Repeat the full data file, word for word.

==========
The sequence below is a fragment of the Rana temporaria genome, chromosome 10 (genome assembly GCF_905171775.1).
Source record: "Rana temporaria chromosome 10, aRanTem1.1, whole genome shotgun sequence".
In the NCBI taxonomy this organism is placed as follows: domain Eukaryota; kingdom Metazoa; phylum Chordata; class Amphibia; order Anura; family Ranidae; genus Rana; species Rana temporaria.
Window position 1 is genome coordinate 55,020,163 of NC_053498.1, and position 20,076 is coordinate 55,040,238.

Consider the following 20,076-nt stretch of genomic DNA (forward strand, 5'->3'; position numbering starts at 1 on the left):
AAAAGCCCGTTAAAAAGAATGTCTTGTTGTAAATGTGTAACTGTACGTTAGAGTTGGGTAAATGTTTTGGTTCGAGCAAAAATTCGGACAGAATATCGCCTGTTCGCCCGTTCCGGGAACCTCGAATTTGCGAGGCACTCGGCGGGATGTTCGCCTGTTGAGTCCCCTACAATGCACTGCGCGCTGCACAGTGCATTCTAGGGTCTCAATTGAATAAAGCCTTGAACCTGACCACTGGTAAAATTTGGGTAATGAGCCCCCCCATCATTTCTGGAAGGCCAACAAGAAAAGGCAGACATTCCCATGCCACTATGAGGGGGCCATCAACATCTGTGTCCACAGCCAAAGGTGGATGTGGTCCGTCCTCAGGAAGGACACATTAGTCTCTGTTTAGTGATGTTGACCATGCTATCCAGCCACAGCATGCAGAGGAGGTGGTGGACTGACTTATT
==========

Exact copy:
The sequence below is a fragment of the Rana temporaria genome, chromosome 10 (genome assembly GCF_905171775.1).
Source record: "Rana temporaria chromosome 10, aRanTem1.1, whole genome shotgun sequence".
In the NCBI taxonomy this organism is placed as follows: domain Eukaryota; kingdom Metazoa; phylum Chordata; class Amphibia; order Anura; family Ranidae; genus Rana; species Rana temporaria.
Window position 1 is genome coordinate 55,020,163 of NC_053498.1, and position 20,076 is coordinate 55,040,238.

Consider the following 20,076-nt stretch of genomic DNA (forward strand, 5'->3'; position numbering starts at 1 on the left):
AAAAGCCCGTTAAAAAGAATGTCTTGTTGTAAATGTGTAACTGTACGTTAGAGTTGGGTAAATGTTTTGGTTCGAGCAAAAATTCGGACAGAATATCGCCTGTTCGCCCGTTCCGGGAACCTCGAATTTGCGAGGCACTCGGCGGGATGTTCGCCTGTTGAGTCCCCTACAATGCACTGCGCGCTGCACAGTGCATTCTAGGGTCTCAATTGAATAAAGCCTTGAACCTGACCACTGGTAAAATTTGGGTAATGAGCCCCCCCATCATTTCTGGAAGGCCAACAAGAAAAGGCAGACATTCCCATGCCACTATGAGGGGGCCATCAACATCTGTGTCCACAGCCAAAGGTGGATGTGGTCCGTCCTCAGGAAGGACACATTAGTCTCTGTTTAGTGATGTTGACCATGCTATCCAGCCACAGCATGCAGAGGAGGTGGTGGACTGACTTATT